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From: Chris Russell (cdr_at_[hidden])
Date: 2003-06-08 08:34:25

Hi Andreas,

I've taken the liberty of starting a new thread to talk about these
inter-FSM protocol issues as they don't related directly to your current FSM
lib submission.

For the benefit of people cruising the archives at a later date, this
conversation derives from this exchange:

After posting
(suggests that inter-FSM protocols need some sort of semantic concept
checking that depends on metadata that characterizes the FSM's between which
the protocol is being established), it occurred to me that all but the
simplest protocols themselves depend on a FSM mechanism...
So let me take another shot at it:
Related to concept checking (references: Category theory [1], and Morphisms
"A category is given by two pieces of data: a class of objects and, for any
two objects X and Y, a set of morphisms from X to Y."
What I was trying to suggest is that the objects in the category are FSM's,
and the set of morphisms defined for any two FSM's X and Y is a concept that
needs to be checked. Speaking as a layman, and not a discrete math theorist,
at first glimpse it would seem reasonable to think that the various flavors
of morphism might provide us with a nomenclature for describing the set(s)
of inter-FSM event exchanges that a protocol could legally define without
violating the semantics of any of the FSM objects in the category.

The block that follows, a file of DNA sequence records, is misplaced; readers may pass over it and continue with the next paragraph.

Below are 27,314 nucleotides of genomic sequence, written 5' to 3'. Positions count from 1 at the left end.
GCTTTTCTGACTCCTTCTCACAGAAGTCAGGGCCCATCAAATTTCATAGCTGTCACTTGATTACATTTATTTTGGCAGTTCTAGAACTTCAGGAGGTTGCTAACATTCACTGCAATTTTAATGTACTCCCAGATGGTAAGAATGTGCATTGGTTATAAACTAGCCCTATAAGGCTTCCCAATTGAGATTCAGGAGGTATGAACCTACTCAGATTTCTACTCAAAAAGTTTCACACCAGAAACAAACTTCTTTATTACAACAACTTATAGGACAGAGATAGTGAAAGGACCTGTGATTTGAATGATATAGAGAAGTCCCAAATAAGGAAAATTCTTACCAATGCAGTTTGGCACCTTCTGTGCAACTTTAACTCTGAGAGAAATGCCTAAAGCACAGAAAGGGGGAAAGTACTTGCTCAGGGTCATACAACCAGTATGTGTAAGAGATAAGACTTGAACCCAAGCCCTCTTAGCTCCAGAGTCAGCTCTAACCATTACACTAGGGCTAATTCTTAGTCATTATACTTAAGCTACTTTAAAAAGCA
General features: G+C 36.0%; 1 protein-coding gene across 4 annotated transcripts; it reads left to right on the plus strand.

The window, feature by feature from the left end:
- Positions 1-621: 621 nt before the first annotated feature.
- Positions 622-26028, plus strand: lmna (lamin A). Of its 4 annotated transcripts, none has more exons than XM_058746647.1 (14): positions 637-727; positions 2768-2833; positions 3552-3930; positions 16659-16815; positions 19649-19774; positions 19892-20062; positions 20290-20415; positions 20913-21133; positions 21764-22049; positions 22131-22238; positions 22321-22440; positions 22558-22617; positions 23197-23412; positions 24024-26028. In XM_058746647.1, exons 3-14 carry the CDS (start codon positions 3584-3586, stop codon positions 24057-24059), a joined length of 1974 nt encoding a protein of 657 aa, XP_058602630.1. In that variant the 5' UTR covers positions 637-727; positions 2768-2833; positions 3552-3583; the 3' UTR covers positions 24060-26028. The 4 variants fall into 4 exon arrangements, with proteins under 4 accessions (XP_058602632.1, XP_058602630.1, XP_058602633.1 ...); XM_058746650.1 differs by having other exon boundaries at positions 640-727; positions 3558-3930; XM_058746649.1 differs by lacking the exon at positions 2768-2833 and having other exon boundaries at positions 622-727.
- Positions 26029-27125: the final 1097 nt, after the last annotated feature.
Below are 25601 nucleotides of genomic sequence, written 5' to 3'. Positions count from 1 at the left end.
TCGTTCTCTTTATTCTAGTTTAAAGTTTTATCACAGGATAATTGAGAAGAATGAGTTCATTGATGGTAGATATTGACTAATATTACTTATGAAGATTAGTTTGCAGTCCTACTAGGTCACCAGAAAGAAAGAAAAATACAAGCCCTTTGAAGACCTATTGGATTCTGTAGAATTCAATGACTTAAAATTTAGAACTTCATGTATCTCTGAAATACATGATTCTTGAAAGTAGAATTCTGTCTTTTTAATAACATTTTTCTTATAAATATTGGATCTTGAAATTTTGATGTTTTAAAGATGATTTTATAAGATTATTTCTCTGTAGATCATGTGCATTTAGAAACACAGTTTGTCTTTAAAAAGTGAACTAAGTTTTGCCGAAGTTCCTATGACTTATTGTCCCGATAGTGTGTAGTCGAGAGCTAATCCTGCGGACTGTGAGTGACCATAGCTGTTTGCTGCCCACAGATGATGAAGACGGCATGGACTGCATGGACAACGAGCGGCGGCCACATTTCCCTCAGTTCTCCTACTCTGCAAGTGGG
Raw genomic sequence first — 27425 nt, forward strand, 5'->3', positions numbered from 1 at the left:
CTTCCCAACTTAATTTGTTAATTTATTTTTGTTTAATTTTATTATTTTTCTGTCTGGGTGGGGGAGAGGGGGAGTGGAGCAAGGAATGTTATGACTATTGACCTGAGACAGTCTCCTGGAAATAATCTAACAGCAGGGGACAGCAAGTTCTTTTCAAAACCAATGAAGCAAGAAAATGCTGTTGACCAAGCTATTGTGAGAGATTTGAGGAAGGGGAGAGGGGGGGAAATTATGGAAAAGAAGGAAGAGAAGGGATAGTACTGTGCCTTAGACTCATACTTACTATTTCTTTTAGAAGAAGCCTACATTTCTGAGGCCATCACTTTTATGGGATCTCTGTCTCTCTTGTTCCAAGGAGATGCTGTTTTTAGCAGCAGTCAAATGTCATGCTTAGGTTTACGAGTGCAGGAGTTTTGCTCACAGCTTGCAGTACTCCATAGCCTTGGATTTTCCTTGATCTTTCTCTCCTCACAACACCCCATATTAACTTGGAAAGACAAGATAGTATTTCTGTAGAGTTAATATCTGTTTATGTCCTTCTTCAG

After thinking about it a little more and realizing that all but the
simplest protocols are themselves based on some sort of FSM mechanism, maybe
what we need is boost::fsm + boost::morphism to deal formally with protocols
at a high-level. Totally shooting from the hip, we might for example
consider codifying a concept hierarchy for the various flavors of morphisms
(see p.151 of the BGL book or for an inspirational
example). Climbing further out on the limb, such a library might leverage
boost::property_map to aggregate the FSM's in a category (value_type ==
event source/sink metadata), and the actual morphism concept would be
defined as a set of references into the property_map that performs concept
check via boost::concept_check, and perhaps (wild speculation alert)
generation of the code to actually implement the morphism mapping (i.e.
wiring FSM event sources/sinks) via boost::mpl? This would provide
compile-time concept checking and theoretically make it possible to design
protocols at a very high-level of abstraction and leave the messy wiring to
the C++ compiler (starts to blur the line between functional and imperative
which is a good thing).
I'm certain I've overlooked some important considerations. Viscerally, it
feels like the right light to stumble towards though. Comments?
- Chris
Category theory entry on Wikipedia
Morphism entry on Wikipedia
> Ok, I see that concept checking could be helpful...
> > I've been staring at the Wikipedia sections on Morphisms [1] and Group
> > Theory [2] looking for a suitable nomenclature for describing these
> > protocol concepts. Basically my idea is that the actual protocol
> > would formally specify what flavor of *morphism it's attempting to
> > establish and use information from FSM's in the group to determine if
> > such a mapping is possible (the concept check) and if so, affect the
> > mapping generically somehow (i.e. the protocol itself doesn't
> > get involved with event types and data semantics directly). Unclear
> > to me if this is done at compile time, runtime, or <gasp> both...
> >
> > What do you guys think of these ideas?
> Errr, while I got what a group is I don't really get what a *morphism is.
> The description is too formal for me and the examples don't help either.
> Moreover, I also fail to see the connection between groups and FSMs. Have
> been drinking too much lately ;o)?
> Regards,
> Andreas

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